May 9, 2023 — Madera County Board of Supervisors
Documented by Josef Sibala
Here’s what you need to know
- During its meeting on May 9, 2023, the Madera County Board of Supervisors earmarked $300,000 in American Rescue Plan Act (ARPA) funds for a separate study to identify the health care service needs of the mountain communities and to determine sustainable methods of delivering those services in the future.
- County Administrative Officer Jay Varney said that Madera Community Hospital continues to go through bankruptcy. The licensing for the hospital is due for renewal on May 26, 2023. He stated the licensing renewal is important for the Madera Community Hospital to reopen as an “acute health care hospital.”
- The board entered into an agreement with Force 10 Partners, LLC, for various health care consulting services. Since the contract is a fee-for-service type, there is no commitment to proceed at any point that there is no business case to be made.
- Andrea Uribe from Leadership Counsel for Justice and Accountability echoed residents in La Vina who said that the American Rescue Plan Act (ARPA) should not be diverted for the hospital. She added that residents raised doubts that the ARPA fund allocation would reopen the hospital or the funds would return to address the needs of their community.
- Will a contract with Force 10 result in a feasible business case to reopen the hospital?
- How will the ARPA allocation affect residents?
- What will the outcome of the bankruptcy proceedings regarding Madera Community Hospital be?
According to its website, the Madera County Board of Supervisors is the legislative and executive governing body of the Madera County government. Each of the five supervisorial districts of the county elects one supervisor.
Within limits prescribed by state law, the board enacts ordinances and rules, determines county policy, supervises the activities of county departments, adopts an annual budget and fixes salaries.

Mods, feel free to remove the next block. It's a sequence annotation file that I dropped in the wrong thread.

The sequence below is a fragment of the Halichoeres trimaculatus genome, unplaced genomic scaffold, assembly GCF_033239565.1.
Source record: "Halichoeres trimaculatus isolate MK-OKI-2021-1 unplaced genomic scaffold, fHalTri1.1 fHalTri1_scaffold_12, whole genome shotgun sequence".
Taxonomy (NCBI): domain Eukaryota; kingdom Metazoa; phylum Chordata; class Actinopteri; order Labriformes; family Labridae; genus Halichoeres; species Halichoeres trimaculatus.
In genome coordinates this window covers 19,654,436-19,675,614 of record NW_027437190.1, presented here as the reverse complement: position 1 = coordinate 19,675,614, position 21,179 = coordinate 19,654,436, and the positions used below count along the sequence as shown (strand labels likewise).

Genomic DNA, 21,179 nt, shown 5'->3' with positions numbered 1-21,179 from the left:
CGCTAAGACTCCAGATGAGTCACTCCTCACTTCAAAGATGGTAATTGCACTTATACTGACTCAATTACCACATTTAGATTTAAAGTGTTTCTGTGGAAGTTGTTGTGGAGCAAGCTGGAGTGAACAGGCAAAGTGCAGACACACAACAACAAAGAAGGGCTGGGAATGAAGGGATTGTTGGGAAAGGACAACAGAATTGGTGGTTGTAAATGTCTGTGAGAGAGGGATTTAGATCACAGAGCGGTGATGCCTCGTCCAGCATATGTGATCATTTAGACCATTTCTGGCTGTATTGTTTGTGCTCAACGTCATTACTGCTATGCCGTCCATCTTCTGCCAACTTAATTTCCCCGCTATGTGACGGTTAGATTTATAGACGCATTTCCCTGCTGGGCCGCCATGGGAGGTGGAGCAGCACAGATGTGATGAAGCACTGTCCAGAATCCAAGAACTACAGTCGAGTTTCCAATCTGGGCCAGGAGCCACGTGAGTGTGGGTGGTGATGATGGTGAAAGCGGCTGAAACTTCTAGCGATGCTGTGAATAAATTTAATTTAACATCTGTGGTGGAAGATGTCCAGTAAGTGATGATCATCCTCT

The board meets regularly on the first three Tuesdays of each month and occasionally on Mondays in the board chambers of the County Government Center in Madera. On Tuesday, May. 9, the meeting was held at 9 a.m.
Madera County Board of Supervisors members present:
- Chair David Rogers (District 2)
- Chair Pro Tem Robert Poythress (District 3)
- Jordan Wamhoff (District 1)
- Leticia Gonzalez (District 4)
Madera County Board of Supervisors members not present:
- Robert Macaulay (District 5)
- Chief Clerk Karen Scrivner
- County Counsel Regina Garza
- County Administrative Officer Jay Varney
- Jared Carter from the Public Works Department
- Roman Noriega from the Human Resources Department
- Treasurer/Tax Collector Tracy Kennedy
- Andrea Uribe from Leadership Counsel for Justice and Accountability
- Chief of Development Services Matthew Treber
- Deputy County Administrative Officer Joel Bugay
Treasurer/Tax Collector Tracy Kennedy said that for the last 10 days, there had been 411 walk-in customers, and the total number of constituents going to the counter for cash payments was 795.
The total dollar amount collected for the second installment was $103 million. Credit cards and e-checks are allowable.
The 14 or 15 checks of groundwater sustainability fee refunds with a total of $240,000 sent out to taxpayers, and taxpayers have yet to be cashed.
The Auditor’s Office sent 4,400 reminder notices, representing $9 million in revenue. CalHFA is a grant program that pays taxpayers $20,000 in back taxes and assists them in paying property taxes.
Starting on May 13 is the Annual Tax Defaulted Land Sale, accessible online. The sale started with 105 parcels, with approximately 18 left for auction.
Jared Carter, director of the Public Works Department, announced that Annual Household Hazards Displacement is scheduled in the mountain area on June 24 from 8 a.m. to 10 a.m. at the Yosemite High School campus.
He said the solid waste program study is ongoing while encouraging people to go to Madera Solid Waste Study (madcosolidwastestudy.com) and complete the survey. He added that the repairs for Avenue 26 were completed a couple of weeks ago.
The board (4-0) unanimously approved items A to V from the consent agenda:
A. 9546: The board approved the Receipt of Unanticipated Revenue No. 22-188 of $250 million derived from Pesticide Take Back – State Ag Pesticides to Professional and Specialized Services for a Pesticide Take Back event for the fiscal year 2022-2023.
B. 9547: The board entered into an agreement with the United States Department of Agriculture (USDA No. 23-7306-0258-RA) Animal and Plant Health Inspection Service – Wildlife Services in the amount of $89,729.76 for administering an Integrated Wildlife Damage Management Program for the fiscal year 2023-2024.
C. 9536: The board entered into an agreement with Montecatini Eating Disorder Treatment Center to not exceed $25,000 for the provision of eating disorder treatment services for a term commencing March 1, 2023, through June 30, 2023.